Making Slow Light Go Slower
Fabry-Perot narrows Brillouin gain spectrum and boosts delay.
A crucial part of optical signal processing is buffering and storage — sometimes a signal has to wait a while until the system is ready for it. Although this is readily accomplished electronically, it is more of a challenge optically. One approach being explored in many laboratories around the world is to reduce the speed of light; that is, to slow it down until the system is ready to process it.
Figure 1. In stimulated Brillouin scattering (SBS), stimulating light creates a sound wave via electrostriction, and part of the light is reflected backward from the sound wave. The reflected light is Doppler-shifted, and a probe beam in resonance with the reflected light will experience gain.
The group velocity of a light pulse is reduced in a highly dispersive medium, one in which the refractive index is steeply dependent on the light’s frequency. Such a dependence occurs in the vicinity of an optical resonance, such as that of stimulated Brillouin scattering (SBS). SBS occurs when light is intense enough to create a sound wave in the medium, and part of the light is subsequently reflected from the traveling sound wave. The resonance occurs when a counterpropagating probe beam matches the Doppler-shifted frequency of the reflected light (Figure 1). If the probe light is a short pulse, its velocity will be reduced — it becomes slow light.
Figure 2. Probe pulses traveling upward in the photonic crystal fiber experience Brillouin gain when they resonate with the Doppler-shifted pump light reflected from the sound wave in the fiber. Because the Brillouin resonance creates a steep variation in the fiber’s refractive index at the resonant frequency, the group velocity of the probe pulses is reduced. The scientists enhanced this speed reduction by tuning the probe to match a longitudinal mode of the Fabry-Perot created between the two splices.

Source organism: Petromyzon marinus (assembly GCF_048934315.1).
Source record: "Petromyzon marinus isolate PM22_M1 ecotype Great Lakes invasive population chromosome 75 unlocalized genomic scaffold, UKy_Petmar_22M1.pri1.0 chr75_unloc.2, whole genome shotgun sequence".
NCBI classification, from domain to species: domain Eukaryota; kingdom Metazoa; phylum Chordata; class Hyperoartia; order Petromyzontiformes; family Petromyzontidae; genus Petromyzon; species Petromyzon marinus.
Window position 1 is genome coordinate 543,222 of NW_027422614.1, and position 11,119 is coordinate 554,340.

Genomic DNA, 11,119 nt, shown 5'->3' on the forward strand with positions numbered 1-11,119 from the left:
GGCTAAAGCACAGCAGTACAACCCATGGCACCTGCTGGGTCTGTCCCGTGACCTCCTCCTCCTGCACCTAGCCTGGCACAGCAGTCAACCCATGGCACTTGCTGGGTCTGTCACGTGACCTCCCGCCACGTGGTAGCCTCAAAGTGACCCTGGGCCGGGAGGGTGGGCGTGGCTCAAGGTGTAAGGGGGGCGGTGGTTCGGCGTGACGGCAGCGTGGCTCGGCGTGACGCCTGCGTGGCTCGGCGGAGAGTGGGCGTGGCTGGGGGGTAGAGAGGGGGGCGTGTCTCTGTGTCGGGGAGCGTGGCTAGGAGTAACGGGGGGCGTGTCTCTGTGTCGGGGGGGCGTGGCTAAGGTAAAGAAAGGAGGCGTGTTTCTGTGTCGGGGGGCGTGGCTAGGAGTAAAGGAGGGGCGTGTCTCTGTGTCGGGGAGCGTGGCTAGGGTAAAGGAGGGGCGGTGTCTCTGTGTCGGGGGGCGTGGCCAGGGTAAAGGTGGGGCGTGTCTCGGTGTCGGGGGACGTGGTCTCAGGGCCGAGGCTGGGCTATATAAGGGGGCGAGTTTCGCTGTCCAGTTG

This effect has been well explored, and investigators have seen significant SBS-induced slowing of light in optical fibers when the fibers were long enough (~kilometers) or the pump (stimulating) light was strong enough (~watts). Recently, however, Sigang Yang and his colleagues at Tsinghua University in Beijing, together with scientists at FiberHome Telecommunications Technologies Co. Ltd. in Wuhan, China, created very significant slowing of light in short (~50 m) sections of fiber at low pump powers (~180 mW). This development makes slow light much more attractive as a practical buffering mechanism in optical signal processing.
Figure 3. With 180 mW (22.5 dBm) of pump power (P), a 40-ns probe pulse was delayed by 21 ns (a). The pulse delay scaled exponentially with Brillouin gain, rather than linearly as it would in the absence of the Fabry-Perot (b). Reprinted with permission of Optics Letters.
There are two secrets of the scientists’ success. First, the fiber they used was a photonic crystal fiber, in which the index contrast between the air cladding and the tiny glass core was greater than the contrast of a conventional fiber. This allowed tighter confinement of both the sound and the light, to enhance the SBS. Second, they increased the delay by narrowing the resonance of the SBS process.
The physics of slow light predicts that the magnitude of the delay is inversely proportional to the SBS gain bandwidth. To reduce that bandwidth, the scientists took advantage of the splices at either end of the photonic crystal fiber, whose small reflectivities created a low-finesse Fabry-Perot interferometer between them (Figure 2). By aligning the probe-light frequency with a Fabry-Perot resonance, the investigators provided feedback to the SBS process at that frequency only, effectively narrowing the gain bandwidth.
As a result, they delayed a 40-ns probe pulse by 21 ns in a 50-m fiber, with only 180 mW (22.5 dBm) of pump power (Figure 3a). Although the delay in conventional SBS-induced slow light scales linearly with the SBS gain, the addition of the Fabry-Perot caused the delay to scale exponentially with the gain (Figure 3b).
Optics Letters, Jan.15, 2008, pp. 95-97.
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